Special Issue "Forest Stand Dynamics and Its Applications"

A special issue of Forests (ISSN 1999-4907). This special issue belongs to the section "Forest Ecology and Management".

Deadline for manuscript submissions: closed (30 April 2020) | Viewed by 10221

Special Issue Editor

Prof. Dr. Pil Sun Park
E-Mail Website
Guest Editor
Department of Forest Sciences, Seoul National University, Seoul 08826, Korea
Interests: forest ecology; forest stand dynamics; disturbance; regeneration ecology; silviculture; mixed forests; forest restoration

Special Issue Information

Dear Colleagues,

Forests change continuously, interacting with disturbances and the surrounding environment. Past species composition, stand age, and disturbance history result in the current forest structure, which changes over time. Stand structure and disturbance affect each other, determining stand development and subsequent structure. The rate and amount of stand changes are affected by the growth rates of trees, species composition, species life history traits, stand structure, disturbance, and the environment supporting the forest ecosystem, and are key issues for forest management.

Forest stand dynamics focuses on changes in forest stand structure with time, including stand behavior during and after disturbance. Information on current stand structure, the rate and amount of stand changes, and disturbance regime help to predict stand conditions and ecosystem structure in the future, and lead to better silvicultural regimes for forest management goals. Forests should be managed based on an understanding of the ecological characteristics of stands and forest stand dynamics. This Special Issue focuses on research and findings on changes in species composition and stand structure, as well as ways to use the forest stand dynamics information.

Prof. Dr. Pil Sun Park
Guest Editor

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Keywords

  • stand structure
  • disturbance
  • regeneration
  • species composition

Published Papers (8 papers)

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Research

Article
Comparison of Mangrove Stand Development on Accretion and Erosion Sites in Ca Mau, Vietnam
Forests 2020, 11(6), 615; https://doi.org/10.3390/f11060615 - 01 Jun 2020
Cited by 6 | Viewed by 1042
Abstract
Mangroves are adapted to coastal processes; however, mangrove species showed various responses to estuarian environments, leading to different structural characteristics at accretion and erosion areas. The species composition, structure and regeneration of mangrove forests were investigated to provide insight into mangrove forest development [...] Read more.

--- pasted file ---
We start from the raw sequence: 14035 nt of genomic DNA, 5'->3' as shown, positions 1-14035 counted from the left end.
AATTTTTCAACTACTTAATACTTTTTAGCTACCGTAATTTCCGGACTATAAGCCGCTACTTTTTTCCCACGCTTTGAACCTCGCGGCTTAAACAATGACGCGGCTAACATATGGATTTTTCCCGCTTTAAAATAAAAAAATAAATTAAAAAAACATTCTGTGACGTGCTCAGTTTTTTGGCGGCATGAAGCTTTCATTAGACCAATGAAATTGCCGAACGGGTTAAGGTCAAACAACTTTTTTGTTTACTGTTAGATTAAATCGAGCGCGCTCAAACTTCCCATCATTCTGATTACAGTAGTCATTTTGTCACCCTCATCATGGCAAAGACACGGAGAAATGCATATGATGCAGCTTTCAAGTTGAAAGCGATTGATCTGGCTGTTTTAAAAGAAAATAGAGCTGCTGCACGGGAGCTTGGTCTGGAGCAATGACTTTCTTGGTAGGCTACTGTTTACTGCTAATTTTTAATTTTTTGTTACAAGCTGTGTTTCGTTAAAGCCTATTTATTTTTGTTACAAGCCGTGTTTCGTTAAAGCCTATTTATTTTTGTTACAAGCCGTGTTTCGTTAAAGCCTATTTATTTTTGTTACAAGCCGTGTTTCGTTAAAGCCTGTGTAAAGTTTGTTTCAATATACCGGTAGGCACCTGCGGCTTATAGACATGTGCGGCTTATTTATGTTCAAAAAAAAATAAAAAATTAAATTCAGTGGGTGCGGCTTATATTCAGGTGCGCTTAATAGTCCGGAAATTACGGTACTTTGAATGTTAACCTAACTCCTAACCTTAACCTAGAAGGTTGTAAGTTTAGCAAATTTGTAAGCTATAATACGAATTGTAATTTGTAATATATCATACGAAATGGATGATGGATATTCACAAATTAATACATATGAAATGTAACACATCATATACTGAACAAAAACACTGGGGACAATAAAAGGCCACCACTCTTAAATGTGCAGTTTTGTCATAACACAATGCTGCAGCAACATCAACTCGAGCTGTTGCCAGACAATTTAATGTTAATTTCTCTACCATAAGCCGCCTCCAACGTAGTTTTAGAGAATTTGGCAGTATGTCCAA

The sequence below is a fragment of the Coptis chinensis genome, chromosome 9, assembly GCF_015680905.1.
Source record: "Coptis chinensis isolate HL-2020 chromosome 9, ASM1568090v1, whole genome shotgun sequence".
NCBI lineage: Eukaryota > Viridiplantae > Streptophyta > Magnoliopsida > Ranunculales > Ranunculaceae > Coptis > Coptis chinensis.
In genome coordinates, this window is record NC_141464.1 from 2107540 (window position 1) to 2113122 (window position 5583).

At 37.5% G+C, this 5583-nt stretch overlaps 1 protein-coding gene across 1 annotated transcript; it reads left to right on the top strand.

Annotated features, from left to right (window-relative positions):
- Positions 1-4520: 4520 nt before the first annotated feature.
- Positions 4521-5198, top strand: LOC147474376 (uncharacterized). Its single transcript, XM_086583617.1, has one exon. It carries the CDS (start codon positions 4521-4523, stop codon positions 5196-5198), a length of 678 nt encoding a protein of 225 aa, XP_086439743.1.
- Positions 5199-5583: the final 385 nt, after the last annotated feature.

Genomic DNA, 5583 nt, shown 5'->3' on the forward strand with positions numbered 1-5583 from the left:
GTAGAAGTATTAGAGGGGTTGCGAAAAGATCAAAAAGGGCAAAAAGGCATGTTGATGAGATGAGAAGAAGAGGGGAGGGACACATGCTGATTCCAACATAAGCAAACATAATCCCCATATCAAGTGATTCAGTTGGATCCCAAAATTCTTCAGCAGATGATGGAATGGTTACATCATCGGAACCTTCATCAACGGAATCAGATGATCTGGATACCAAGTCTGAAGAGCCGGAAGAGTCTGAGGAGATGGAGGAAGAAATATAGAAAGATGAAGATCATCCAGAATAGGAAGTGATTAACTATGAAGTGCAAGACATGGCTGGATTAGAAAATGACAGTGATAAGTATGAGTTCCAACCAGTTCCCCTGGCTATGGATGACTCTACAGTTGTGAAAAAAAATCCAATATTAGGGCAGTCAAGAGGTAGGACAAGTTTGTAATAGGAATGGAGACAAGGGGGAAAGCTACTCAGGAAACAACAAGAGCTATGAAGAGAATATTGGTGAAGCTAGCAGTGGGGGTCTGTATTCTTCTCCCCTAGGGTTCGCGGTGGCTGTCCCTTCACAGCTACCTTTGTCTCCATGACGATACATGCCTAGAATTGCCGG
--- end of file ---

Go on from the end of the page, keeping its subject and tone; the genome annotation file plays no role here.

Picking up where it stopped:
Mangroves are adapted to coastal processes; however, mangrove species showed various responses to estuarian environments, leading to different structural characteristics at accretion and erosion areas. The species composition, structure and regeneration of mangrove forests were investigated to provide insight into mangrove forest development in response to shoreline accretion and erosion processes. The species composition and stand structure of mangrove forests were measured along the distance from the shoreline at accretion and erosion sites in Ca Mau, Vietnam. The hierarchical clustering of grouped stands based on species composition and tree size distribution was conducted. Grouped mangrove stands showed landward changes in species composition and stand structure from the shoreline (p < 0.05), reflecting the timescale of accretion or erosion at both accretion and erosion sites. Stand development patterns differed between accretion and erosion sites, and Avicennia alba and Rhizophora apiculata dominated seaward plots at accretion and erosion sites, respectively. Newer accredited sites were dominated by A. alba. Mangrove stands developed from dense A. alba dominant to R. apiculata dominant stands with increasing tree size at accretion sites. There were more species-colonized sites with a higher erosion rate or that were more recently eroded, implying that timescale of erosion and erosion rate affected species composition and regeneration on erosion sites. Accretion and erosion affected stand development of mangroves differently, implying that conservation and restoration strategies should be applied differently to accretion and erosion sites. Full article
(This article belongs to the Special Issue Forest Stand Dynamics and Its Applications)
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Article
Assessment of Restoration Effects and Invasive Potential Based on Vegetation Dynamics of Pitch Pine (Pinus rigida Mill.) Plantation in Korea
Forests 2020, 11(5), 568; https://doi.org/10.3390/f11050568 - 19 May 2020
Cited by 1 | Viewed by 897
Abstract
During the period of Japanese occupation (1910–1945) and the Korean War (1950–1953), extensive areas of forest were severely degraded by over-harvesting and fire in Korea. In addition, intensive use of the forest-resources to obtain fuel, organic compost, livestock feed, and so on contributed [...] Read more.